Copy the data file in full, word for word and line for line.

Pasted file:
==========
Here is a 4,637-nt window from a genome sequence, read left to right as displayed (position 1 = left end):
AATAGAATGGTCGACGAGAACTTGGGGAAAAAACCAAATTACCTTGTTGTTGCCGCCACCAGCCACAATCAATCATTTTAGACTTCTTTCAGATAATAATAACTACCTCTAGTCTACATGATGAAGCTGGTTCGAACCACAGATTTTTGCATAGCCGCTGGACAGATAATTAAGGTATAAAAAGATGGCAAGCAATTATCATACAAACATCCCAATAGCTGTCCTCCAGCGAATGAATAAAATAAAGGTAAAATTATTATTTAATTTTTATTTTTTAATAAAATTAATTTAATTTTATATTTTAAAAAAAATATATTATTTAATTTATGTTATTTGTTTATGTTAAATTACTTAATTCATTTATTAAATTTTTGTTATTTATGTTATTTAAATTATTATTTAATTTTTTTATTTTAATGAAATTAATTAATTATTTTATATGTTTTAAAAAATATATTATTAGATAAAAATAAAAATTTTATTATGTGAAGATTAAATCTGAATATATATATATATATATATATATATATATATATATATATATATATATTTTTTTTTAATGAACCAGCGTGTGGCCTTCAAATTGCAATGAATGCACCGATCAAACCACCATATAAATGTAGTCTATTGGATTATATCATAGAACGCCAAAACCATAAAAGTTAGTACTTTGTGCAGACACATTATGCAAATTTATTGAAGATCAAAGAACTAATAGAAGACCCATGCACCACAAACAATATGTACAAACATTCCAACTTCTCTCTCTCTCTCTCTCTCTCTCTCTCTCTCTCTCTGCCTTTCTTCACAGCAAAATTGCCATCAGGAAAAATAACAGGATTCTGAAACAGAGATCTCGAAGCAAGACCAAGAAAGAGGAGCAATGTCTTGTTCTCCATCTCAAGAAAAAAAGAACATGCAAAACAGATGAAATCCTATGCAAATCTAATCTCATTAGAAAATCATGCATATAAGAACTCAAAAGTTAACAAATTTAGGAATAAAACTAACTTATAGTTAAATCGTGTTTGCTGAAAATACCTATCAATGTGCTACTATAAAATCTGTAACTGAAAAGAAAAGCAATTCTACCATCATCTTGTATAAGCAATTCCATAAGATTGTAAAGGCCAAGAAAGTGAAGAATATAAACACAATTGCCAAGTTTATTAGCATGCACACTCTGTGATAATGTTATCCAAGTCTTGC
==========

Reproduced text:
Here is a 4,637-nt window from a genome sequence, read left to right as displayed (position 1 = left end):
AATAGAATGGTCGACGAGAACTTGGGGAAAAAACCAAATTACCTTGTTGTTGCCGCCACCAGCCACAATCAATCATTTTAGACTTCTTTCAGATAATAATAACTACCTCTAGTCTACATGATGAAGCTGGTTCGAACCACAGATTTTTGCATAGCCGCTGGACAGATAATTAAGGTATAAAAAGATGGCAAGCAATTATCATACAAACATCCCAATAGCTGTCCTCCAGCGAATGAATAAAATAAAGGTAAAATTATTATTTAATTTTTATTTTTTAATAAAATTAATTTAATTTTATATTTTAAAAAAAATATATTATTTAATTTATGTTATTTGTTTATGTTAAATTACTTAATTCATTTATTAAATTTTTGTTATTTATGTTATTTAAATTATTATTTAATTTTTTTATTTTAATGAAATTAATTAATTATTTTATATGTTTTAAAAAATATATTATTAGATAAAAATAAAAATTTTATTATGTGAAGATTAAATCTGAATATATATATATATATATATATATATATATATATATATATATATATATTTTTTTTTAATGAACCAGCGTGTGGCCTTCAAATTGCAATGAATGCACCGATCAAACCACCATATAAATGTAGTCTATTGGATTATATCATAGAACGCCAAAACCATAAAAGTTAGTACTTTGTGCAGACACATTATGCAAATTTATTGAAGATCAAAGAACTAATAGAAGACCCATGCACCACAAACAATATGTACAAACATTCCAACTTCTCTCTCTCTCTCTCTCTCTCTCTCTCTCTCTCTCTGCCTTTCTTCACAGCAAAATTGCCATCAGGAAAAATAACAGGATTCTGAAACAGAGATCTCGAAGCAAGACCAAGAAAGAGGAGCAATGTCTTGTTCTCCATCTCAAGAAAAAAAGAACATGCAAAACAGATGAAATCCTATGCAAATCTAATCTCATTAGAAAATCATGCATATAAGAACTCAAAAGTTAACAAATTTAGGAATAAAACTAACTTATAGTTAAATCGTGTTTGCTGAAAATACCTATCAATGTGCTACTATAAAATCTGTAACTGAAAAGAAAAGCAATTCTACCATCATCTTGTATAAGCAATTCCATAAGATTGTAAAGGCCAAGAAAGTGAAGAATATAAACACAATTGCCAAGTTTATTAGCATGCACACTCTGTGATAATGTTATCCAAGTCTTGC